Altered Activation and Functional Connectivity during Implicit Language Learning in 9-Month-Old Infants at Risk for ASD

Poster Presentation
Thursday, May 2, 2019: 5:30 PM-7:00 PM
Room: 710 (Palais des congres de Montreal)
J. Liu1, T. Tsang1, C. Ponting1, S. Jeste1, S. Y. Bookheimer2 and M. Dapretto2, (1)University of California, Los Angeles, Los Angeles, CA, (2)Dept of Psychiatry and Biobehavioral Sciences, University of California, Los Angeles, Los Angeles, CA
Background: Word segmentation is a fundamental aspect of language learning, since the identification of word boundaries in continuous speech must occur before the acquisition of word meanings can take place. We previously used fMRI to show that children with autism spectrum disorder (ASD) are less sensitive to statistical and speech cues that guide implicit word segmentation. Prior studies have shown that neural activity related to language processing can be detected in 2-day-old neonates during natural sleep; to date, however, very little is known about the neural mechanisms underlying language learning during infancy and how this may be associated with risk for developing ASD.

Objectives: We examined the early neural signatures of language-related learning to characterize the neural networks subserving language acquisition in 9-month-old infants at high (HR) and low risk (LR) for ASD. We also related early measures of brain activity to longitudinal behavioral measures of language development and ASD symptom severity.

Methods: During natural sleep, infants were exposed to speech streams consisting of concatenated syllables where the statistical regularities and prosodic speech cues to word boundaries were manipulated across three conditions: 1) Stressed Language containing prosodic cues (i.e., stress; higher pitch, increased amplitude, and longer duration for the first syllable of the trisyllabic words used to created the speech stream) and strong statistical regularities, 2) Unstressed Language containing solely strong statistical regularities, and 3) Random Syllables containing weak statistical regularities and no prosodic cues. Risk status was determined by virtue of having one or more older siblings with a confirmed ASD diagnosis. A linear function was used to model changes that occurred over the course of exposure to each condition to estimate learning-related signal increases and compared these across groups. Next, a psychophysiological interaction (PPI) analysis examined differences in functional connectivity during exposure to the speech stimuli. Lastly, parameter estimates of brain activity and connectivity were correlated with behavioral measures collected at later time points.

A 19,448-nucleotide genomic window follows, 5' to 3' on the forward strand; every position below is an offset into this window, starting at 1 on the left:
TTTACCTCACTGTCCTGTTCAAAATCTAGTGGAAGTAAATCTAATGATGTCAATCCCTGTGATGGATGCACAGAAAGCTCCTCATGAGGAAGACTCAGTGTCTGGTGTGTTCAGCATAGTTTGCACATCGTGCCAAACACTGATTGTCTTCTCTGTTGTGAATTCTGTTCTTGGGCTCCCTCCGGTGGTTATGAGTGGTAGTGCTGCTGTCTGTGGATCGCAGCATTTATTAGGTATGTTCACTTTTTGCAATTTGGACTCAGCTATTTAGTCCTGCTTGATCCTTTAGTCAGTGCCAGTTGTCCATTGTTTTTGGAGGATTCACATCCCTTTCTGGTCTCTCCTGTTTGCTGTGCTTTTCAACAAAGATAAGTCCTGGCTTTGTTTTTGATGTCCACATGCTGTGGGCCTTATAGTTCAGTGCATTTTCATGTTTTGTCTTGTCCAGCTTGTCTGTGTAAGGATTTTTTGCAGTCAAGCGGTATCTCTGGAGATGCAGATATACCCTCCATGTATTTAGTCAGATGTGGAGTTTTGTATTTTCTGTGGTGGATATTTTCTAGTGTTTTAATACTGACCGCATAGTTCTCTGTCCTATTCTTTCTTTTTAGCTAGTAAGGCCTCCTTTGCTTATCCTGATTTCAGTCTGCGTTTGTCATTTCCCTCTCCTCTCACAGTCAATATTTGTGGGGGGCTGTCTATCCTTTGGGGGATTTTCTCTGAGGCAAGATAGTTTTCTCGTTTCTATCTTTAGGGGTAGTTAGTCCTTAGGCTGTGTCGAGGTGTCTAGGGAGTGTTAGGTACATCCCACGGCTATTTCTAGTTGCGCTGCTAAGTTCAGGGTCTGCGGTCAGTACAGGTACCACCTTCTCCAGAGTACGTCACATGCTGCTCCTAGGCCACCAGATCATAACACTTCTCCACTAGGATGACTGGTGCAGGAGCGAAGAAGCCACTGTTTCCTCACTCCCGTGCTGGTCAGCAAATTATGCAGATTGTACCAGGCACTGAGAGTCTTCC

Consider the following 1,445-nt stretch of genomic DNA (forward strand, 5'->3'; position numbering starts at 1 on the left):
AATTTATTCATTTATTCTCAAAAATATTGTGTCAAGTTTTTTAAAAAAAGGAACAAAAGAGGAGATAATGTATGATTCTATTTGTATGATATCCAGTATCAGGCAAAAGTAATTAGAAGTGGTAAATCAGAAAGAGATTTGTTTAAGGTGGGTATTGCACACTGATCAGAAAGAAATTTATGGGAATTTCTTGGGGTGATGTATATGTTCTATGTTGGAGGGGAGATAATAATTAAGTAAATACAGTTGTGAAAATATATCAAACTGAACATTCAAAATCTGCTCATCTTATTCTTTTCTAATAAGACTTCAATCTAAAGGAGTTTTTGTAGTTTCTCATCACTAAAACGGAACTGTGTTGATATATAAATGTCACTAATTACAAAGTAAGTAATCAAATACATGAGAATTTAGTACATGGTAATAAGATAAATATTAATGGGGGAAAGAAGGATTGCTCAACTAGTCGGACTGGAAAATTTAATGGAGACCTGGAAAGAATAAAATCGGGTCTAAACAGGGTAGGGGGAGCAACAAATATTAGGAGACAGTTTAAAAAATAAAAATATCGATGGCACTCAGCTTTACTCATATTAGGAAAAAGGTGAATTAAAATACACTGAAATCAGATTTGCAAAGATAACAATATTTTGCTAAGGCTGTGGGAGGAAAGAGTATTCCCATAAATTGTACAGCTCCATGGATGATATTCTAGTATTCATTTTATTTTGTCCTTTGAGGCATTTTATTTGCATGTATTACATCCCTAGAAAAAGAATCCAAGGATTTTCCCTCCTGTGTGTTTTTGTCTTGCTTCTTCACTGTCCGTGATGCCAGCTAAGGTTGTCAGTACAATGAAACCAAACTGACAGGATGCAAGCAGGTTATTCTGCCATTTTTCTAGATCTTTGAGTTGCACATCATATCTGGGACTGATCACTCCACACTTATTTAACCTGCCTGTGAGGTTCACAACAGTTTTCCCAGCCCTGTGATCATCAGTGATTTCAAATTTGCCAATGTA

Results: Compared to HR infants, LR infants showed more learning-related signal increases in left temporal regions during the Stressed Language condition, which contained both strong statistical regularities and speech cues. During this condition, the PPI analysis revealed greater functional connectivity between bilateral primary auditory cortex and right anterior insula in LR infants compared with HR infants. Interestingly, learning-related signal increases at 9 months correlated with later language outcome (CDI Receptive Advantage; 12 months) as well as ASD symptom severity (ADOS-2; 36 months); in addition, functional connectivity was associated with later language outcome (MSEL Verbal Score; 36 months).

Conclusions: In line with prior evidence in older children with ASD, HR infants already show diminished neural responses associated with implicit language learning by 9 months of age. Compared to the HR group, LR infants show greater brain activity as well as stronger functional connectivity in regions implicated in salience detection. Our findings indicate that early differences in the neural networks underlying language learning may predict altered trajectories in language development and ASD symptomatology before delays in language acquisition can be observed overtly at the behavioral level.

See more of: Neuroimaging
See more of: Neuroimaging